The experience reported by Patel and colleagues from Massachusetts General Hospital (MGH) stands in stark contrast. A recognized high volume center for aortic surgery, MGH has traditionally reported outstanding results with open TAAA repair . When Patel and colleagues examined the outcomes of hybrid procedures in 23 high-risk individuals who were not candidates for open TAAA (type I-III) repair, they reported a 4.3% rate of permanent paraplegia and a 26% in-hospital mortality rate, all of which were higher than what they observed in their contemporaneous open experience (3.9% permanent paraplegia and 10% mortality) . With a mean follow-up period of 166 days, there were 7 graft thromboses out of 70 grafts (10%) and five endoleaks (22%, three type I and two type II), three of which required reintervention. The poor results obtained in the patients who underwent hybrid repair lead the MGH group to conclude that the morbidity and mortality profile should limit the use of the hybrid repair, and that many patients unfit for open repair were simply unfit for surgical intervention of any kind.
This sobering appraisal is further supported by a study from the North American Complex Abdominal Aortic Debranching Registry that demonstrated a 14% SCI rate among 159 patients treated at a total of 13 institutions . This rate significantly exceed that which has been reported for open repair in most specialized aortic centers [1, 2], and suggests that despite avoiding many of the issues related to spinal cord perfusion in traditional open repairs, hybrid approaches are not able to improve upon those outcomes.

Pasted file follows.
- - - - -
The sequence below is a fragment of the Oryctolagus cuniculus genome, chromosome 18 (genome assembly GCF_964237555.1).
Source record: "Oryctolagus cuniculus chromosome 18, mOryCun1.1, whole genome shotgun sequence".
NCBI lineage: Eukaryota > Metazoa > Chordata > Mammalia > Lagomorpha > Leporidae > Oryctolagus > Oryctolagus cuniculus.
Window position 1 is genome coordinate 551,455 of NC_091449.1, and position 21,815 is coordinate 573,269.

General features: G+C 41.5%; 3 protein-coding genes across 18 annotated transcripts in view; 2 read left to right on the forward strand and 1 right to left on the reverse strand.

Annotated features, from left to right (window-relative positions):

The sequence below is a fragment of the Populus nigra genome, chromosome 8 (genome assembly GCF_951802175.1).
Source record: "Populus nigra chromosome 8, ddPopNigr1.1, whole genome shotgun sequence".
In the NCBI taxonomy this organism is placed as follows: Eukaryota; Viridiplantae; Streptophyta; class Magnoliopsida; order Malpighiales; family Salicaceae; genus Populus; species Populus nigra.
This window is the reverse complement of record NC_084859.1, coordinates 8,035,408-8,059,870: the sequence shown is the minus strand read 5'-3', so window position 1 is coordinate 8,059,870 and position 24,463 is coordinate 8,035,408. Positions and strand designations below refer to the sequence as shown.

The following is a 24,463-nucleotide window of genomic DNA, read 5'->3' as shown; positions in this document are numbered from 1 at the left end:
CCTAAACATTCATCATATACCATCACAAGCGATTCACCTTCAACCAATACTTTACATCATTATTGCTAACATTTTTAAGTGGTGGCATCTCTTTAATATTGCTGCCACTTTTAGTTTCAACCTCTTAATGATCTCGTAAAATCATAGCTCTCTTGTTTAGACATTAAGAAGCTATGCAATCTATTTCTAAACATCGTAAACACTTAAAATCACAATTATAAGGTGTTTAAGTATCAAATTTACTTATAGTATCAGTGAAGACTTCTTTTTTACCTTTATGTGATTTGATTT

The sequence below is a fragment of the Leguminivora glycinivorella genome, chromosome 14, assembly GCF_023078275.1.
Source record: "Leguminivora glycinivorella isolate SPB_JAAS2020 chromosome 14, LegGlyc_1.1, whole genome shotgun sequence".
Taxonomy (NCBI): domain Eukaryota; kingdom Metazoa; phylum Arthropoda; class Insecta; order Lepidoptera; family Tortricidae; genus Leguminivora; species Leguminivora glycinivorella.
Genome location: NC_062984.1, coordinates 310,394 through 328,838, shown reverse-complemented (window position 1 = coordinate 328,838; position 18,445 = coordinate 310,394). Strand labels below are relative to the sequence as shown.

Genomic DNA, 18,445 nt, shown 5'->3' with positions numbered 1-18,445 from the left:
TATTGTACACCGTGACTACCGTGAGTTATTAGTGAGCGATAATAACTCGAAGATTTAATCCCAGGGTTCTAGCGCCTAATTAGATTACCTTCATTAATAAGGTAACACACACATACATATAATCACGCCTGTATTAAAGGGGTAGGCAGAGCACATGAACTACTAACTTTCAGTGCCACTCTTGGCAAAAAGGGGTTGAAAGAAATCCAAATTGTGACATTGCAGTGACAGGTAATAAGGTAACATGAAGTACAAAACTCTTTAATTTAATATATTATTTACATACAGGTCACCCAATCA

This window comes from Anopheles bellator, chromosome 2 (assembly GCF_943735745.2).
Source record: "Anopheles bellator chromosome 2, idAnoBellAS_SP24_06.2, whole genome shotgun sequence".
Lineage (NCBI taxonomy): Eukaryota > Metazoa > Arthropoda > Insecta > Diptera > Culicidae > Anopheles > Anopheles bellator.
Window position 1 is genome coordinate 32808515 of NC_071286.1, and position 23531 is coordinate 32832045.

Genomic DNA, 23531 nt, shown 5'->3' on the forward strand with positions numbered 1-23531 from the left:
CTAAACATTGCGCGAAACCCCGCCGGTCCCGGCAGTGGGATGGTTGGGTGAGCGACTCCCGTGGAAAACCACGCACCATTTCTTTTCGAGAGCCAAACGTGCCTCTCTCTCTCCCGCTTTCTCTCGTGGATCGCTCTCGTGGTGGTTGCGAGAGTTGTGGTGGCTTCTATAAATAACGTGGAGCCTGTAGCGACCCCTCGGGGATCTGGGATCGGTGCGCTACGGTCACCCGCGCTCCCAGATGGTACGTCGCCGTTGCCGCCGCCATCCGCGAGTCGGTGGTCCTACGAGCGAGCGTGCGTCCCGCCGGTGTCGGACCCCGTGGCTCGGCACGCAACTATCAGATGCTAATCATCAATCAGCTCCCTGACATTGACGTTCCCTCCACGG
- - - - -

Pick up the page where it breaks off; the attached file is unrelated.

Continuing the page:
The different outcomes obtained in these studies likely reflect differences in the underlying cohorts between the centers and highlight the importance of patient selection in hybrid repair. In examining the specifics of the patient cohorts, the MGH cohort appears to be higher risk with regard to patient comorbidities and physiology, suggesting that although hybrid repair may offer some advantage in morbidity and mortality, it is certainly not a low-risk endeavor. Despite the outstanding outcomes of the UCLA and Duke groups, the MGH experience demonstrates that there are, in fact, limits to how far the hybrid technique can be pushed, and that in extremely high-risk patient populations, a non-operative approach may be advisable.
The largest single series in the literature is a multi-intuitional European study reported by Drinkwater and colleagues . Reporting on 107 consecutive hybrid repairs, they had a 93% technical success rate, an 8% rate of permanent paraplegia, and a 15% 30-day mortality rate. There was 86% graft patency at 30-days and an initial endoleak rate of 33%. Although these results are quite similar to those reported by MGH, Drinkwater et al. offer an alternative interpretation of their experience. They highlight that the even though their cohort is high risk, based on the patients' comorbidities and the fact that many were previously denied open repair, their outcomes compare favorably those reported in the non-selected, real-world studies of open TAAA repairs, where morbidity ranges from 19% to 23% [3, 28]. This leads them to conclude that despite the fact that hybrid TAAA carries a significant associated morbidity and mortality, it offers a viable alternative to traditional open repair in high risk patients.